Monthly Archives: September 2011

Wednesday Training, 9.28.11

Warmed-up with some joint mobility work, followed by Hindu Push-Ups and Squats, 15/15 for 10-min.

The kettlebell portion of the workout was done in a modified ladder-style, and was somewhat similar to what I did last Wednesday . There were three circuits:

Circuit 1

Alternated between 1-Arm Military Presses with a 44# KB and Chin-Ups on the Jungle Gym. For each Press I would do two Chins, and ladder up as I went. For the first round, I laddered up to 4 Military Presses and 8 Chins, for the second I laddered up to 3 Military Presses and 6 Chins, and so on, finally finishing with 1 Press and 2 Chins.

Circuit 2

This was a simple circuit of of three exercises. I did 5 1-Arm Clean & Jerks, 5 Jungle Gym Dips, and 10 Jungle Gym Body Rows, repeating the whole circuit three times.

 

Circuit 3

For this circuit, I alternated between KB Swings and 20-m sprints. I did a set of Swings, sprinted 20-m, walked back, and repeated. With the Swings, I started at 5 and laddered-up in intervals of 5 up to 25, and then worked my way back down. It worked like this:

  • 5 KB Swings, 20-m sprint
  • 10 KB Swings, 20-m sprint
  • 15 KB Swings, 20-m sprint
  • 20 KB Swings, 20-m sprint
  • 25 KB Swings, 20-m sprint
  • 20 KB Swings, 20-m sprint
  • 15 KB Swings, 20-m sprint
  • 10 KB Swings, 20-m sprint
  • 5 KB Swings, 20-m sprint

I wrapped-up with about 10-min of yoga.

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Interview with Vegetarian Fighter Aaron Simpson

Here’s a link to a short but great interview with vegetarian fighter Aaron Simpson: 5 Questions with Vegetarian UFC Fighter Aaron Simpson

My favorite part of the interview is when he explains his reasons for giving up meat:

We always talked about raising our kids vegetarian and teaching them compassion and empathy for all living things. I could no longer be a hypocrite and stand by and eat animals. So, almost two years ago, I stopped eating meat. All along I justified it by saying that as a high level athlete I needed to eat meat to stay strong and fit. Little did I know, this was the furthest thing from the truth. It actually really made sense with me when I read Eating Animals by Jonathan Safran Foer, as it was backed by facts as to why it is wrong and unhealthy to eat animals.

While I don’t have kids, Simpson’s reasons for going veg pretty much mirror my own. And I was glad to see him mention Foer’s Eating Animals, which is arguably the best book on the subject.

Aaron Simpson, along with other fighters like Mac Danzig, Jake Shields, and the Diaz brothers, is just further proof that you don’t need to eat meat to be a fit and strong. You can be tough and compassionate, too!

Monday Training, 9.26.11

This morning I did 12-min of Burpee/Boxing Intervals followed by about 10-min of yoga.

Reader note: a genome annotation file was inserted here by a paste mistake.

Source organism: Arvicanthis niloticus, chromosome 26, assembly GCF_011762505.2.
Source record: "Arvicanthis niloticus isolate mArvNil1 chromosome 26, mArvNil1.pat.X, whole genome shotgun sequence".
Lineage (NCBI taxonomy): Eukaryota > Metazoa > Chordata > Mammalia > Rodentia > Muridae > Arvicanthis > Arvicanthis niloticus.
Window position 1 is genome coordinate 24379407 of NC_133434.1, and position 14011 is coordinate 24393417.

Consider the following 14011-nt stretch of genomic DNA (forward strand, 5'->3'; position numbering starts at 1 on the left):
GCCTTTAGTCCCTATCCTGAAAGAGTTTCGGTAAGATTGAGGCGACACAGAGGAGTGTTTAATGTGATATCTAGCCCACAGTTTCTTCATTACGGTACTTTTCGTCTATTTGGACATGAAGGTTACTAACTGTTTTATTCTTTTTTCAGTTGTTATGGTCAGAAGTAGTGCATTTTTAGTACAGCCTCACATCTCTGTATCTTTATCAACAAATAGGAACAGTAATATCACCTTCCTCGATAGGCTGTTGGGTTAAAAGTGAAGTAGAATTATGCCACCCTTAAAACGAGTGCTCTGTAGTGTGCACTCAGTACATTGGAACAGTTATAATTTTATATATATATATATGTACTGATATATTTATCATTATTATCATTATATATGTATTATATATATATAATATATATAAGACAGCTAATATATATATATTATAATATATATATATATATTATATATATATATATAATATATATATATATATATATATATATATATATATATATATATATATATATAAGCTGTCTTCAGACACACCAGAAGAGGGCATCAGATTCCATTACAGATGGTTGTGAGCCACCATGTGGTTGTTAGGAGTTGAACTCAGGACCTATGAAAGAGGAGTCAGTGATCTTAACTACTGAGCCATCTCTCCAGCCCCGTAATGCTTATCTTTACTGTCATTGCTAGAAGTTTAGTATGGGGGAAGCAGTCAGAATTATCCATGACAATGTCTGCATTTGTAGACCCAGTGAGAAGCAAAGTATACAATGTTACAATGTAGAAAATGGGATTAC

In the afternoon, I started my workout with 10-min of Hindu Push-Ups and Squats, 15/15. Next up, three rounds of Kettlebell work.

  1. Double KB Clean & Jerks, ladder up to 3, three times
  2. Single KB Clean & Jerks, 3X5 on each side
  3. KB Swings, 30/30 for 10-min

In between each round of KBs, I did Jungle Gym Chins, for a total of 3 sets of 10.

Stronger Legs Without a Barbell

Most bodybuilders and strength athletes would thing this is a heretical thing to say, but here it goes: I hate barbell squats. Yes, I know they work a gazillion muscles and build strength and burn fat and so on and so on. I’ve just always hated doing them. It may be partially a bio-mechanical thing, as I’m 6’3″ with about a 36″ inseam. Or I might just not like them.

It’s been years since I’ve seen the inside of a gym, so it’s been years since I’ve been anywhere near a barbell. And surprise… my legs haven’t shrunken to toothpicks. Granted, I’ve always had fairly solid legs, which I owe to a lifelong love a very long hikes and walks. But I’ve found you can get very strong legs without ever having to step into a power rack. In fact, my own legs have gotten quite a bit stronger, bigger, and more muscular this year even though I hardly ever do weighted squats. How did I do it?

There are two major exercises I’ve added to my routines over the past several months, and I think they are the key factors to my improved leg strength.

The first is the Hindu Squat, which in recent years has been popularized by Matt Furey. This is essentially a very deep, bodyweight-only squat. It’s excellent for not only strength but incredible endurance as well. The best written explanation I’ve found is on Fitness Black Book:

How to Do The Hindu Squat

  1. Start with your hands pulled into your chest and feet shoulder width apart.
  2. Squat down while keeping your back straight and bring your arms down behind you for balance.